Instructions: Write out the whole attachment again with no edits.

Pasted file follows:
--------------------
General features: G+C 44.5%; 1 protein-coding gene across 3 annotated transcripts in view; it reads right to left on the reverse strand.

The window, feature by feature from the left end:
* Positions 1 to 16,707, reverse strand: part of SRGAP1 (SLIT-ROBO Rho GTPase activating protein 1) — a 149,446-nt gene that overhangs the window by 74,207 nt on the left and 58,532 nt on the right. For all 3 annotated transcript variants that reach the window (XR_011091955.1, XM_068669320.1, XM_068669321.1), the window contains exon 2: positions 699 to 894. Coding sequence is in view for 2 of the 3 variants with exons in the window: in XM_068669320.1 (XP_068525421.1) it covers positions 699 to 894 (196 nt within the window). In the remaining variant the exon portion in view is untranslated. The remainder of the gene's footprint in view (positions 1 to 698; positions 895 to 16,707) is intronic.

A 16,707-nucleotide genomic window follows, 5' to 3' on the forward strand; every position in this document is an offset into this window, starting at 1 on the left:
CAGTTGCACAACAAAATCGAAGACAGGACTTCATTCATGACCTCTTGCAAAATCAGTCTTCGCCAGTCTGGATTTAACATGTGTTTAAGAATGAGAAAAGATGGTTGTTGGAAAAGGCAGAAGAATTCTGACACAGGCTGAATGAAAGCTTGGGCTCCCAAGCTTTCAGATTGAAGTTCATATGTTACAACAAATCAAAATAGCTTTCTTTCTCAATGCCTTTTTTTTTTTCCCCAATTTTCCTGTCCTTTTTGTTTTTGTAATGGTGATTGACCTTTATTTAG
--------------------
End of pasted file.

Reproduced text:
General features: G+C 44.5%; 1 protein-coding gene across 3 annotated transcripts in view; it reads right to left on the reverse strand.

The window, feature by feature from the left end:
* Positions 1 to 16,707, reverse strand: part of SRGAP1 (SLIT-ROBO Rho GTPase activating protein 1) — a 149,446-nt gene that overhangs the window by 74,207 nt on the left and 58,532 nt on the right. For all 3 annotated transcript variants that reach the window (XR_011091955.1, XM_068669320.1, XM_068669321.1), the window contains exon 2: positions 699 to 894. Coding sequence is in view for 2 of the 3 variants with exons in the window: in XM_068669320.1 (XP_068525421.1) it covers positions 699 to 894 (196 nt within the window). In the remaining variant the exon portion in view is untranslated. The remainder of the gene's footprint in view (positions 1 to 698; positions 895 to 16,707) is intronic.

A 16,707-nucleotide genomic window follows, 5' to 3' on the forward strand; every position in this document is an offset into this window, starting at 1 on the left:
CAGTTGCACAACAAAATCGAAGACAGGACTTCATTCATGACCTCTTGCAAAATCAGTCTTCGCCAGTCTGGATTTAACATGTGTTTAAGAATGAGAAAAGATGGTTGTTGGAAAAGGCAGAAGAATTCTGACACAGGCTGAATGAAAGCTTGGGCTCCCAAGCTTTCAGATTGAAGTTCATATGTTACAACAAATCAAAATAGCTTTCTTTCTCAATGCCTTTTTTTTTTTCCCCAATTTTCCTGTCCTTTTTGTTTTTGTAATGGTGATTGACCTTTATTTAG